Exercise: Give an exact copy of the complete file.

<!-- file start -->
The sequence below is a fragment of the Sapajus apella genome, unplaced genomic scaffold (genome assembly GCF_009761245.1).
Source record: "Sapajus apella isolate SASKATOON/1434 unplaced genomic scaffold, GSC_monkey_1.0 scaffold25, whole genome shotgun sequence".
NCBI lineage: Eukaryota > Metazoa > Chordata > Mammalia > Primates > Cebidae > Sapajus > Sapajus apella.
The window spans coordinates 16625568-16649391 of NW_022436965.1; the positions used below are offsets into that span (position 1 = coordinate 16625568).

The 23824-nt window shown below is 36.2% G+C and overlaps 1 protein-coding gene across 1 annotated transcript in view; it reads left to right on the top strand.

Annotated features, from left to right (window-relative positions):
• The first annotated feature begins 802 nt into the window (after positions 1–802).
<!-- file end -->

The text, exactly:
The sequence below is a fragment of the Sapajus apella genome, unplaced genomic scaffold (genome assembly GCF_009761245.1).
Source record: "Sapajus apella isolate SASKATOON/1434 unplaced genomic scaffold, GSC_monkey_1.0 scaffold25, whole genome shotgun sequence".
NCBI lineage: Eukaryota > Metazoa > Chordata > Mammalia > Primates > Cebidae > Sapajus > Sapajus apella.
The window spans coordinates 16625568-16649391 of NW_022436965.1; the positions used below are offsets into that span (position 1 = coordinate 16625568).

The 23824-nt window shown below is 36.2% G+C and overlaps 1 protein-coding gene across 1 annotated transcript in view; it reads left to right on the top strand.

Annotated features, from left to right (window-relative positions):
• The first annotated feature begins 802 nt into the window (after positions 1–802).